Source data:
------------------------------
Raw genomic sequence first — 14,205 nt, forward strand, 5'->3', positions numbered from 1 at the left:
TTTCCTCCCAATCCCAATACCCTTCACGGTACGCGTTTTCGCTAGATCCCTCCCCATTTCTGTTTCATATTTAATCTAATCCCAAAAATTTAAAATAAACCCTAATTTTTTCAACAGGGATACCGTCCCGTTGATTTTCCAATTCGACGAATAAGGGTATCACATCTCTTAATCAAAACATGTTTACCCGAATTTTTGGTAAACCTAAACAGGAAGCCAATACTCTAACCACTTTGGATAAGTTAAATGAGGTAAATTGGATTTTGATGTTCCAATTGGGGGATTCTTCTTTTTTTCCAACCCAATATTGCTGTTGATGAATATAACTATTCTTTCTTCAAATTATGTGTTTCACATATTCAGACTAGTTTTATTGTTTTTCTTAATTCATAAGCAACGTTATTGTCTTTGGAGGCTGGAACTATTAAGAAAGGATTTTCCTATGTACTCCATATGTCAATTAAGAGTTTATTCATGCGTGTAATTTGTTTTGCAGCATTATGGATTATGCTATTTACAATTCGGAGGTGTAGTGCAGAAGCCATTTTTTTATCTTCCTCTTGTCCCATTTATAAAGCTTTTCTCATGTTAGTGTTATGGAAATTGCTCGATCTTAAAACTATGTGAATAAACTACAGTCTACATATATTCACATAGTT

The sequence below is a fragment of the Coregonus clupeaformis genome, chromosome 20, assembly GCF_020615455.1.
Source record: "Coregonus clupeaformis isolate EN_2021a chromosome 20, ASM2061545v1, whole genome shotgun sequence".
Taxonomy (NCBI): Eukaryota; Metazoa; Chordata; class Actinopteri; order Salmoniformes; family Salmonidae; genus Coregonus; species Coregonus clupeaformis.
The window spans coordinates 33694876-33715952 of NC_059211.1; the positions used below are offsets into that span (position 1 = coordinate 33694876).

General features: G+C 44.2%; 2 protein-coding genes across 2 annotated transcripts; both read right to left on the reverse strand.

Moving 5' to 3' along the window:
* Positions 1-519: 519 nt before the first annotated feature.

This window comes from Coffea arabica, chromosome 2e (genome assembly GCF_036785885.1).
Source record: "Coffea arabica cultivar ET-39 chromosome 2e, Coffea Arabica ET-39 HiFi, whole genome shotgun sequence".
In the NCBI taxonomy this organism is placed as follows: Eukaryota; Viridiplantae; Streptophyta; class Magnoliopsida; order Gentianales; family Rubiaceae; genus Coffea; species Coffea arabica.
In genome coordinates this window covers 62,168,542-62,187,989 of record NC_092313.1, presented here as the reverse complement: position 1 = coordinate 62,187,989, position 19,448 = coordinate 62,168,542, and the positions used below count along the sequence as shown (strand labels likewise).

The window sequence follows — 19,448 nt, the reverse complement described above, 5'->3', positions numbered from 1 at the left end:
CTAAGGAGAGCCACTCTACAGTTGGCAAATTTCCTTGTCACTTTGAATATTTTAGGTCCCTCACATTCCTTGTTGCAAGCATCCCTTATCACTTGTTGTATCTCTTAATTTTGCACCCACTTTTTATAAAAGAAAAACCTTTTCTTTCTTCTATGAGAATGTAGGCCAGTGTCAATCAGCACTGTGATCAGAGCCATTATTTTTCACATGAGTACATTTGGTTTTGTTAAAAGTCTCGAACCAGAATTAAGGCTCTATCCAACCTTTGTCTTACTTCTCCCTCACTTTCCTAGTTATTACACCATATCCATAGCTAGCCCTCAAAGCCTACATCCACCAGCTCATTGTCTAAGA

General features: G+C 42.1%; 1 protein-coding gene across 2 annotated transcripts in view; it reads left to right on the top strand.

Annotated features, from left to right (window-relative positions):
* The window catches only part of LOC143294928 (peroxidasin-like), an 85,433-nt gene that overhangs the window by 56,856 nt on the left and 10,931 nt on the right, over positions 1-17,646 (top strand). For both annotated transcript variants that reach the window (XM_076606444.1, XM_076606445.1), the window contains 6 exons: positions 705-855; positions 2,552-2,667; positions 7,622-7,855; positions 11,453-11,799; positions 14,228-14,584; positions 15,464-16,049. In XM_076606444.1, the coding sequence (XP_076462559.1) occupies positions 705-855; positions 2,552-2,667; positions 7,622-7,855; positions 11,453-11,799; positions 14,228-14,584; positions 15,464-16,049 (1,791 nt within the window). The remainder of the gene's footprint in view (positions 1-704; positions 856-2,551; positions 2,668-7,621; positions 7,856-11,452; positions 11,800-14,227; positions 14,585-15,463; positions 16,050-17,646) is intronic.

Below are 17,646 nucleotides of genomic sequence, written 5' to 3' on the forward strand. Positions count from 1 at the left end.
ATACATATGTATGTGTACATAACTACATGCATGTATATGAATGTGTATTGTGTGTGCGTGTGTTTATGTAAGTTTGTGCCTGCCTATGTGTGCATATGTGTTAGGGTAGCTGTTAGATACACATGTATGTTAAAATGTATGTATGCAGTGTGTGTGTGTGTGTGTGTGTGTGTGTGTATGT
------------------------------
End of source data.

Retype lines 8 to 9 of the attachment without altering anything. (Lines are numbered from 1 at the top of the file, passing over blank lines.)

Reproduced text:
Moving 5' to 3' along the window:
* Positions 1-519: 519 nt before the first annotated feature.